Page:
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Statements Special Procedures

Israel/oPt: Enabling human rights defenders and peaceful protests vital for achieving ceasefire and lasting peace, say UN experts

13 February 2024

GENEVA (13 February 2024) – Undue restrictions imposed by States on peaceful protests and civil society working to protect human rights and advocating for respect of humanitarian law in the context of the war on Gaza, run contrary to States’ obligation under international law to prevent atrocity crimes, such as genocide, war crimes, crimes against humanity and apartheid, UN experts warned today. They issued the following statement:

As the international community takes steps towards negotiating a ceasefire that will end brutal hostilities in Gaza and deliver accountability for atrocities committed in the occupied Palestinian territory and Israel, we urge States to respect and enable the rights of everyone to freedom of peaceful assembly, of association and of expression.

It is urgent that States respect and protect the rights of civil society, human rights defenders, the academic community, and growing movements and protests calling for a ceasefire, peace, justice and the release of hostages and detained Palestinian civilians. These rights are key for enabling civil society and peaceful protest movements to play their important role to ensure a just and sustainable peace and end atrocity crimes and grave human rights violations, which we are currently witnessing against the Palestinian population in Gaza.

States must ensure that any measures related to countering terrorism, hate speech or anti-Semitism, public order or national security do not result in imposing undue restrictions, criminalisation or reprisals against civil society actors, human rights defenders and protesters.

Western countries and donors should immediately reverse their recent decision to suspend or restrict funding to vital Palestinian and Israeli civil society organisations that have been working on human rights for years. These measures, based on apparent unsubstantiated allegations related to diverting funding to “terrorist entities”, and specifically targeting civil society working on Palestinian rights, infringe the principle of non-discrimination, and violate the right of associations to seek, receive and use financial resources.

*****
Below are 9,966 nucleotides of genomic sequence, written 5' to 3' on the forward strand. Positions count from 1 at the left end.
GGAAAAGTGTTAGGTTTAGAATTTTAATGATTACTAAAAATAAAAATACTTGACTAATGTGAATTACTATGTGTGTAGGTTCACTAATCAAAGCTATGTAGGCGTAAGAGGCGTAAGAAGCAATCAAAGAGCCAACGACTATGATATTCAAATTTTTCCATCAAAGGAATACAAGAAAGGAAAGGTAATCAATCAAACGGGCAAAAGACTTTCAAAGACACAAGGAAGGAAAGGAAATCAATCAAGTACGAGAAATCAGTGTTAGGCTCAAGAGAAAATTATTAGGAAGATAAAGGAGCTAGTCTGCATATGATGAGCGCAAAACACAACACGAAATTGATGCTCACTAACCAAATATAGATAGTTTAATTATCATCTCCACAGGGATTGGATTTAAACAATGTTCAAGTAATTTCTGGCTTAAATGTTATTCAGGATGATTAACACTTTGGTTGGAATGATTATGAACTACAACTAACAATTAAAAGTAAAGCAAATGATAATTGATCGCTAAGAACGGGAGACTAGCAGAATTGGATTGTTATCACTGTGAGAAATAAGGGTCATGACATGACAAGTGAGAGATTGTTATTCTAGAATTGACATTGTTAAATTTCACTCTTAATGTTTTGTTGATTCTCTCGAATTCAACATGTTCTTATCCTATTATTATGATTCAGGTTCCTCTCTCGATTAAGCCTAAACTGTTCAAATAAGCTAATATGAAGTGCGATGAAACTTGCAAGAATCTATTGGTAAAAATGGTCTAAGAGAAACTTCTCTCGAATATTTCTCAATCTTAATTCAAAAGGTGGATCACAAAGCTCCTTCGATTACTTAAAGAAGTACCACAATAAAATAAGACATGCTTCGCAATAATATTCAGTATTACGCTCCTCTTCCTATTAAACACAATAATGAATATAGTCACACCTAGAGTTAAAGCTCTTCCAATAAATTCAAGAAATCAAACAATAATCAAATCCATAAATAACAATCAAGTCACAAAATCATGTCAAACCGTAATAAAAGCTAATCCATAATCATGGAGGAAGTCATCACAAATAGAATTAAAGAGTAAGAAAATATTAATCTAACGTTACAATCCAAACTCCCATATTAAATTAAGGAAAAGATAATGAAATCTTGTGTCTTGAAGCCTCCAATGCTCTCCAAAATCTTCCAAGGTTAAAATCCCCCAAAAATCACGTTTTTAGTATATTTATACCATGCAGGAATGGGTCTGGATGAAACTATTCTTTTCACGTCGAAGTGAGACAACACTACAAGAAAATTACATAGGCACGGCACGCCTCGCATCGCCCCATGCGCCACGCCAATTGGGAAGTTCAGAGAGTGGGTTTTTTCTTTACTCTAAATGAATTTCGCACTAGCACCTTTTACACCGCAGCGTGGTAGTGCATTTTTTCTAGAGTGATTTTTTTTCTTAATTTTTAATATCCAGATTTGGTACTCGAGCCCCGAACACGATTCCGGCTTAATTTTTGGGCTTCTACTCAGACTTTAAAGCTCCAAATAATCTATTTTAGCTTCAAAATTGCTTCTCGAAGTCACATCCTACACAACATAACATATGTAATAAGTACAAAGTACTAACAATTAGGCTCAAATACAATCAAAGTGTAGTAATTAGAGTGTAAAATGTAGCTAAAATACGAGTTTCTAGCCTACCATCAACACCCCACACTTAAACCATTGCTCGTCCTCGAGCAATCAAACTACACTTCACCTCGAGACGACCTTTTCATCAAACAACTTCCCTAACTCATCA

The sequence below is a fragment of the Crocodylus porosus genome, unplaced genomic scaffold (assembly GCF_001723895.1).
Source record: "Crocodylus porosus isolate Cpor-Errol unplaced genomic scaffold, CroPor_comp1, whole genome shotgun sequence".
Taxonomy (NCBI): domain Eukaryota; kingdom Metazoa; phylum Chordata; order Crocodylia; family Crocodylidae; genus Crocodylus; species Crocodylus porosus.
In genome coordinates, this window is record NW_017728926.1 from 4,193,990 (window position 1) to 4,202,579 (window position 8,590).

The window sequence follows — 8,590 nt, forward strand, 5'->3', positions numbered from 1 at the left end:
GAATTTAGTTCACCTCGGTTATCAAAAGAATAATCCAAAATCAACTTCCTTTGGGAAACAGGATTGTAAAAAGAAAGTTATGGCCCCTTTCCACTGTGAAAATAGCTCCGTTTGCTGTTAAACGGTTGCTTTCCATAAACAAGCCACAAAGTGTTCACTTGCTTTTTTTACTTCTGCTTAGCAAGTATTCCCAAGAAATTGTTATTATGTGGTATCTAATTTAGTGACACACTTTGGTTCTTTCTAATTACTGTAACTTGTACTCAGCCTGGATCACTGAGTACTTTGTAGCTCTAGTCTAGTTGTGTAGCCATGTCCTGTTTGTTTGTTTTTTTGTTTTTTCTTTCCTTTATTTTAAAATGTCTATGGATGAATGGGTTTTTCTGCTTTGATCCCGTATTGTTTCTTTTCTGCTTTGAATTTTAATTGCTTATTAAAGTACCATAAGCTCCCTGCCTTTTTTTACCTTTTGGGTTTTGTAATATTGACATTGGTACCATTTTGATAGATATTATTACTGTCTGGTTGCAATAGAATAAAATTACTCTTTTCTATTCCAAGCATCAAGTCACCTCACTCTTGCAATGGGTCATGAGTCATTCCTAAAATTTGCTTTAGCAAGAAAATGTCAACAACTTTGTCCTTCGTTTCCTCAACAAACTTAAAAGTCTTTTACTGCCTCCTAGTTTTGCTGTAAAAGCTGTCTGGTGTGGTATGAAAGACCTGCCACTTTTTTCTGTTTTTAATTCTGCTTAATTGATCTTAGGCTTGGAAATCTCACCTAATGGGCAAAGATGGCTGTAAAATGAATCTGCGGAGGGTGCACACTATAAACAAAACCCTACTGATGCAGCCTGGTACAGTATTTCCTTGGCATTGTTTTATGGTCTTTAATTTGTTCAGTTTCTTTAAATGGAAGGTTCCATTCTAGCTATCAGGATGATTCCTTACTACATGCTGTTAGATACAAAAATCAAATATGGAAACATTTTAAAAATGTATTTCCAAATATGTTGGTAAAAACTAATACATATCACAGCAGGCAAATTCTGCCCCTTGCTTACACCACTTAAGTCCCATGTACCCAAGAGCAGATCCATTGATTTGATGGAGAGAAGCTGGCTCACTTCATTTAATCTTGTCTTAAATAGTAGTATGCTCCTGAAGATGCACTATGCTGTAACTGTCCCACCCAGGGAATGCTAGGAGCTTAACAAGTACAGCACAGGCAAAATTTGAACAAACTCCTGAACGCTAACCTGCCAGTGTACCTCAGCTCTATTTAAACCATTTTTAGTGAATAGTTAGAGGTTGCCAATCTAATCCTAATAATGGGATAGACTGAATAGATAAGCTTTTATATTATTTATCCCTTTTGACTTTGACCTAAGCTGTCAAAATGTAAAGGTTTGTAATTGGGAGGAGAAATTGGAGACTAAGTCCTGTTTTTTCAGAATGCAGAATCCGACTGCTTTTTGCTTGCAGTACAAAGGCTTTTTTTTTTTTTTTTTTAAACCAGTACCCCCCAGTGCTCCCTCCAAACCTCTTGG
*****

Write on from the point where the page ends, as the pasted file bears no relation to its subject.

In line with the UN Secretary General’s call, we reiterate our calls for member States to reverse their funding suspension to the UN Agency for Palestine refugees in the near East (UNRWA), following serious allegations that 12 UNRWA personnel were involved in the 7 October attacks in southern Israel. Such broad measures, suspending or halting funding to entire organisations, are grossly disproportionate, appear politically motivated and contribute to collective punishment against Palestinian civilians already subjected to immense suffering, killing and starvation.

Peaceful protests and rights movements should be facilitated rather than restricted or criminalised for advocating for human rights, for international criminal accountability and an end to the international crimes against Palestinians.

Enabling and protecting human rights defenders and fundamental freedoms is also vital to give effect to the recent ruling by the International Court of Justice, which ordered preventing acts of genocide against the Palestinians in Gaza, including through the preservation of evidence related to allegations of acts of genocide, monitoring and reporting on Israel’s compliance with the court order.”

See full statement here.

*The experts: Mr. Clément Nyaletsossi Voule, Special Rapporteur on the Rights to Freedom of Peaceful Assembly and of Association; Ms. Francesca Albanese, Special Rapporteur on the situation of human rights in the Palestinian Territory occupied since 1967; Ms. Irene Khan, Special Rapporteur on the protection and promotion of freedom of opinion and expression; Ms. Mary Lawlor, Special Rapporteur on the situation of human rights defenders; Mr. Ben Saul, Special Rapporteur on the promotion and protection of human rights and fundamental freedoms while countering terrorism; Ms. Farida Shaheed, Special Rapporteur on the right to education; Ms. Alexandra Xanthaki, Special Rapporteur in the field of cultural rights. Ms. Reem Alsalem, Special Rapporteur on violence against women and girls, its causes and consequences; Ms. Cecilia M. Bailliet, Independent Expert on human rights and international solidarity.

Special Rapporteurs, Independent Experts and Working Groups are part of what is known as the Special Procedures of the Human Rights Council. Special Procedures, the largest body of independent experts in the UN Human Rights system, is the general name of the Council’s independent fact-finding and monitoring mechanisms that address either specific country situations or thematic issues in all parts of the world. Special Procedures experts work on a voluntary basis; they are not UN staff and do not receive a salary for their work. They are independent of any government or organisation and serve in their individual capacity.

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